Please, my fellow Christians here in America, stop justifying America’s use of torture.

“Love your enemies.”—Jesus, The Gospel of Matthew

“In everything do to others as you would have them do to you.”—Jesus, The Gospel of Matthew

Till the only world that remains is a world where love reigns …

I love each of you.

I’ll see you next week.

1. “Then they spat in his face and struck him; and some slapped him, saying, ‘Prophesy to us, you Messiah! Who is it that struck you?’” (Matthew 26. 67–68.)

“Some began to spit on him, to blindfold him, and to strike him, saying to him, ‘Prophesy!’ The guards also took him over and beat him.” (Mark 14.64–65.)

“Now the men who were holding Jesus began to mock him and beat him; they also blindfolded him and kept asking him, ‘Prophesy! Who is it that struck you?’ They kept heaping many other insults on him.” (Luke 22.63–65.)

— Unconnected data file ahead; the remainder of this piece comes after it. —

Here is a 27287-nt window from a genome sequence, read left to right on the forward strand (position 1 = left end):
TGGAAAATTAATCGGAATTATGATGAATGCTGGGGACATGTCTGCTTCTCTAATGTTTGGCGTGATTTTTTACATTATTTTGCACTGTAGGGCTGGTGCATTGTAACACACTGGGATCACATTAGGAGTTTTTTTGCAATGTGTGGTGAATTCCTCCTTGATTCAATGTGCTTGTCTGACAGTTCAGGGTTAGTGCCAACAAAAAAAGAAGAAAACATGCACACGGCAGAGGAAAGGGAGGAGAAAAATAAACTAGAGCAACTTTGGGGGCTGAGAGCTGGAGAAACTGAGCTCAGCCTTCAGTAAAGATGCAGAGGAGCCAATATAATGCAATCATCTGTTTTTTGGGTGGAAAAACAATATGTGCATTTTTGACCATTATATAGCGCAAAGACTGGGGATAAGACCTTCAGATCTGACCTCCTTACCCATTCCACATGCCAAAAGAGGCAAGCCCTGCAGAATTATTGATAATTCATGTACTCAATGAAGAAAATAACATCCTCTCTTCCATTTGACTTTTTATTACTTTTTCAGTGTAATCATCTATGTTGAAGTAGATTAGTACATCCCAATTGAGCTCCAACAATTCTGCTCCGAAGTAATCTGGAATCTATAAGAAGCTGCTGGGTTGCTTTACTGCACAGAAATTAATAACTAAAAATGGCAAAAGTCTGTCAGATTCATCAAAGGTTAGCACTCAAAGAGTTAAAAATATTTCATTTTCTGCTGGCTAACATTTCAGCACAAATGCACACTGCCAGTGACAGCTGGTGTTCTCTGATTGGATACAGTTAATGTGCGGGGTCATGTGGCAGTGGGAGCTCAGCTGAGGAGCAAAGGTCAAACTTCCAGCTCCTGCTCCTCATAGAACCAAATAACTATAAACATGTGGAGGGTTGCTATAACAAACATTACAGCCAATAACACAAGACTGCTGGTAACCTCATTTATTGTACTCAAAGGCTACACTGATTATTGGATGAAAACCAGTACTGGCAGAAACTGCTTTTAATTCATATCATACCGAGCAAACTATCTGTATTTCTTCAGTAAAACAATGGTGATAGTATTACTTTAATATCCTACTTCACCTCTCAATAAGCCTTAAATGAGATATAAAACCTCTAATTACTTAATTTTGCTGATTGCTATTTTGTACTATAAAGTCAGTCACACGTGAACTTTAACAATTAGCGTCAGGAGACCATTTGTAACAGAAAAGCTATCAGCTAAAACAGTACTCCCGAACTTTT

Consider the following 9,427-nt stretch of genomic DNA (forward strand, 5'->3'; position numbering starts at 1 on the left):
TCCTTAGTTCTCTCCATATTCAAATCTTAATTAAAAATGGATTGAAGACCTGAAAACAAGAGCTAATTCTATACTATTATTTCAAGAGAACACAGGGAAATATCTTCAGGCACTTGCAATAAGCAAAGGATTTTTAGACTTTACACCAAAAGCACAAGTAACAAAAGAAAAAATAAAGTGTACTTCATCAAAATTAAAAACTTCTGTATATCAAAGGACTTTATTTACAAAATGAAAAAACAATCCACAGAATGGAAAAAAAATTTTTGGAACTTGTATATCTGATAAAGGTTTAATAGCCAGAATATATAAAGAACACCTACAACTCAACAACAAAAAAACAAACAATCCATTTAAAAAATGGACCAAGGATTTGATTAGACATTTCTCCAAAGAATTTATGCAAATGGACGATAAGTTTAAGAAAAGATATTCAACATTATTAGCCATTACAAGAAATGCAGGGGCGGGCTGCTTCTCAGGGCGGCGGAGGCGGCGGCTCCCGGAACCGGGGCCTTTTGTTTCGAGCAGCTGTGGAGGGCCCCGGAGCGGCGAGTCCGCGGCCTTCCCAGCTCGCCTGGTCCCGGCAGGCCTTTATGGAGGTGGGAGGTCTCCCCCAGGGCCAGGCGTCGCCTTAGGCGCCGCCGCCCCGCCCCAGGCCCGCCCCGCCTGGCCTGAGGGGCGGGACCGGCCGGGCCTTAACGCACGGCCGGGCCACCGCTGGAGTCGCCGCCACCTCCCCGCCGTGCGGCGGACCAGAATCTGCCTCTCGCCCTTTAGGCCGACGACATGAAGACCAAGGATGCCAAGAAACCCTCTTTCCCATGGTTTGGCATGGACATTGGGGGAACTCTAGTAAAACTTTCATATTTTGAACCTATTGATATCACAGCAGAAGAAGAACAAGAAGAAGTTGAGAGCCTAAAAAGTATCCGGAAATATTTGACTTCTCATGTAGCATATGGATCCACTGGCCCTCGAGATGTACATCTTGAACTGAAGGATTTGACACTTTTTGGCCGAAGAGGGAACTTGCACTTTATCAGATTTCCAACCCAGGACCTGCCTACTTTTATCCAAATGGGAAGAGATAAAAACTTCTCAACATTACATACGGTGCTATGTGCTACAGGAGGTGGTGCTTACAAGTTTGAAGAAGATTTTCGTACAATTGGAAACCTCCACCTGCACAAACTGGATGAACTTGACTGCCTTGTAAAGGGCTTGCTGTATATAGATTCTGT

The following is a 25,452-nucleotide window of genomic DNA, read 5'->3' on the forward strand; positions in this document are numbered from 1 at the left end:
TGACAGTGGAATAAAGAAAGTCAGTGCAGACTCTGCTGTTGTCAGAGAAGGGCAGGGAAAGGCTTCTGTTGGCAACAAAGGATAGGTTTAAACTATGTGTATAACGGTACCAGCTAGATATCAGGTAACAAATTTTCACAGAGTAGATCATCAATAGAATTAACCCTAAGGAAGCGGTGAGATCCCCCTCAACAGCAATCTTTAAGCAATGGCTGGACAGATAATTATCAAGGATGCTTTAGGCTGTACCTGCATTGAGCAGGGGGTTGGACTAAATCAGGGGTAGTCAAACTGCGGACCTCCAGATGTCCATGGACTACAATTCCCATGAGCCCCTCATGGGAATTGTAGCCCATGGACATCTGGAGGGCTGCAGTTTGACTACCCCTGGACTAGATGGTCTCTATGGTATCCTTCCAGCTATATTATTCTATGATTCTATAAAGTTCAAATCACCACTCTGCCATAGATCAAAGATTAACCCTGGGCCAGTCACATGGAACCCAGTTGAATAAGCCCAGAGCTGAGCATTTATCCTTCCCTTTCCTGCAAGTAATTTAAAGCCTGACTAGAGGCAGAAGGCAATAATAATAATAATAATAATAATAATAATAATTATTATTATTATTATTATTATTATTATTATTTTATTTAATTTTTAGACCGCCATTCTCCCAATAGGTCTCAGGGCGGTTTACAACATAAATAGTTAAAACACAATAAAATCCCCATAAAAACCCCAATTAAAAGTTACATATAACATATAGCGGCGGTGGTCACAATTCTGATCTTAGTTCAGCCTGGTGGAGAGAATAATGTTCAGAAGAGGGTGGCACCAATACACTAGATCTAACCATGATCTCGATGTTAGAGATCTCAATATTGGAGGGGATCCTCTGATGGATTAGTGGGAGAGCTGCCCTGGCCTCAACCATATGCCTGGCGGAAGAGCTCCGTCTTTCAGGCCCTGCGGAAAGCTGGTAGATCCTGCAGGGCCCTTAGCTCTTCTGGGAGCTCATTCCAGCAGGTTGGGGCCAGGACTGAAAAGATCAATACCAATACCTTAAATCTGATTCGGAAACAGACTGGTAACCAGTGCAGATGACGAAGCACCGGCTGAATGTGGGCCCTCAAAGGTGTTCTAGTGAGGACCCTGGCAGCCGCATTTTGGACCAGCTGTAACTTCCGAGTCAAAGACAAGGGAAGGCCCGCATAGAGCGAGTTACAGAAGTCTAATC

“When he had said this, one of the police standing nearby struck Jesus on the face, saying, ‘Is that how you answer the high priest?’” (John 18.22.)

2. “But they were insistent and said, ‘He stirs up the people by teaching throughout all Judea, from Galilee where he began even to this place.’” (Luke 23.5.)

3.  “Then the soldiers of the governor took Jesus into the governor’s headquarters, and they gathered the whole cohort around him. They stripped him and put a scarlet robe on him, and after twisting some thorns into a crown, they put it on his head. They put a reed in his right hand and knelt before him and mocked him, saying, ‘Hail, King of the Jews!’ They spat on him, and took the reed and struck him on the head. After mocking him, they stripped him of the robe and put his own clothes on him. Then they led him away to crucify him.” (Matthew 27.27–31.)